Everything seems annoyingly the same at Uncle Kevin’s non-religious bar mitzvah celebration until it becomes clear that Brianne, the eldest cousin, has been mysteriously upgraded to the adult table, leaving Ingrid and her other cousins nonplussed at this sudden favoritism. But what Ingrid really doesn’t expect is to feel an attraction to Trevor, Brianne’s new boyfriend, leaving Ingrid torn between going behind Brianne’s back or never being with Trevor.
Andrea Seigal’s The Kid Table is a wry gripping read, though it doesn’t really feel like a real girl is telling the story. Ingrid acts the way people would like to act at family gatherings. She is an enjoyable character, likable, and (mostly) self-possessed. However, the character and the situations don’t always feel realistic. The situations described in The Kid Table are far from your run-of-the-mill family’s eccentricities (for example, hiring a grown man to serve champagne and portray a diapered Baby New Year for Ingrid’s aunt and uncle’s New Year’s party). Though somewhat far-fetched, I still found The Kid Table quite a witty and entertaining novel.
The once-prosperous Mortmain family hasn’t paid the lease on their crumbling castle home in years. As her family struggles to get by without any reliable source of income, 17-year-old Cassandra scribbles furiously in her journal for hours in the barn attic. Her goal: to develop her skills as a writer by recording and “capturing the characters” of the people that surround her. In I CAPTURE THE CASTLE (MPS, $14.99), Dodie Smith uses Cassandra’s journals to bring to life a group of loveable characters and tell the masterful and charming tale of the six months that changed the Mortmain’s lives forever.
When the rich and charismatic brothers Simon and Neil move in nearby, Cassandra’s older sister Rose immediately declares that she will marry one of them, and the wooing begins. What follows is a wonderfully complex romantic saga as Cassandra simultaneously supports her sister and struggles with her own first feelings of love. Moving from hilarious and absurd scenarios to tear-jerking confrontations between characters, Smith seamlessly weaves a story where love and duty clash and no one is quite sure how they feel.
While first love is a central part of the book, the relationships within the family are equally important in shaping Cassandra’s story. Cassandra’s father, after writing an outrageously successful novel many years before, stows away in his room reading mysteries and avoiding conversation. Cassandra works tirelessly with her siblings Rose and Thomas to try to change his ways, employing increasingly radical and amusing strategies. Meanwhile, the girls grow closer to their young stepmother Topaz, who just wants to be needed (although she also enjoys “communing with nature” on the castle grounds in nothing but a pair of boots).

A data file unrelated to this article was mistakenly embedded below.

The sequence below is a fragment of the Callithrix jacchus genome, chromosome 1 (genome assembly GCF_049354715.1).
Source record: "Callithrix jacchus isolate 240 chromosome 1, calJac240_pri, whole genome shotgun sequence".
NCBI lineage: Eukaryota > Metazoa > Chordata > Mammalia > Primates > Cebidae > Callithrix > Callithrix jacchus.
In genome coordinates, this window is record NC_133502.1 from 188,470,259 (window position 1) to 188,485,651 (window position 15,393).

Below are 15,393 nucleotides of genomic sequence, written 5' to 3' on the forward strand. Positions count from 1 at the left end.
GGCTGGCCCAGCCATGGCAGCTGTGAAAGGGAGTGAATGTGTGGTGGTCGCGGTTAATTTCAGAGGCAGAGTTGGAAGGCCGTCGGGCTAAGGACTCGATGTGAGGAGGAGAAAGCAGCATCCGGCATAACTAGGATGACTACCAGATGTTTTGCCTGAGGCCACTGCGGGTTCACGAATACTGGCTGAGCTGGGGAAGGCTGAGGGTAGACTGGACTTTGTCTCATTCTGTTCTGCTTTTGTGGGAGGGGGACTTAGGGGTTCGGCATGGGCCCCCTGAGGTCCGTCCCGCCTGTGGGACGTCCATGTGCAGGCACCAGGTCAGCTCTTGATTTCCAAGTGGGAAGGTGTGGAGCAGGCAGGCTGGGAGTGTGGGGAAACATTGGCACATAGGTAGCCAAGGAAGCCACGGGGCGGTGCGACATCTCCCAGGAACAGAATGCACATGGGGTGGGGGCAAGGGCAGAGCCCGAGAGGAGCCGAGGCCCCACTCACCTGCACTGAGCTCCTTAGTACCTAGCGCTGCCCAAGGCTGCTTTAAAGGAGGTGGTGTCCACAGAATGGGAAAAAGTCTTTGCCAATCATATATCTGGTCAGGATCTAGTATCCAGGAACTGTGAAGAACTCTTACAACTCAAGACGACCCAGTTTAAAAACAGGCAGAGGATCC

I loved this book from the first page until the last. Cassandra is so likeable that I couldn’t help but root for her and the rest of the Mortmain family throughout the story. There are infinite reasons why this coming of age story is such a timeless classic. –Amy Kane
If you’ve read and loved I Capture the Castle, try A Brief History of Montmaray by Michelle Cooper.
One recently arrived book you might want to check out: BEAT THE BAND, Don Calame‘s follow-up to SWIM THE FLY, one of our favorites from last year. It’s perfect if you’re already feeling a little down on the new cold weather and want to get back to summer. Here is Dara’s review of Swim the Fly to whet your appetite.
Each summer, Matt, Sean, and Coop set themselves a challenge. This year it’s to see a real live girl naked. In order to impress Kelly, a new girl on the swim team, Matt also has another goal: to teach his scrawny body to SWIM THE FLY (Candlewick, $16.99). Author Don Calame captures the raunchy yet odd sensitivity of 16-year-old boys in a side-splittingly funny novel. Dara La Porte
We had a very interesting meeting of the teen book group this past Sunday, when we discussed Allen Zadoff’s Food, Girls, and Other Things I Can’t Have. I can’t say that our discussion focused very much on the book itself; instead, we talked a lot about the kinds of characters we meet a lot in young adult books: boys who want to get the girl.
Next time we’ll be talking about a ghost story: Prince of Mist, the first book Carlos Ruiz Zafon published in Spanish, which has just this year been translated into English. It was one of our favorites this summer. Here’s Dara’s review.
Max and Alicia Carver flee their war-torn city and move to a rambling seaside house where the previous owners’ son, Jacob, drowned. Is it the cat, the spiders, or the dust wafting through the open windows that gives Max the feeling that he is being watched? First Max, then Alicia, befriends Roland, the grandson of the lighthouse keeper, and bizarre incidents intensify, especially at the sea. Carlos Ruiz Zafón tightens the tension of this superb ghost story until Roland, Max, and Alicia have their final confrontation with THE PRINCE OF MIST (Little, Brown, $17.99). –Dara La Porte
Read the book, then come join us to talk about it at our next meeting, on Sunday, October 24, at 3:30pm in the Remainder Room at P&P.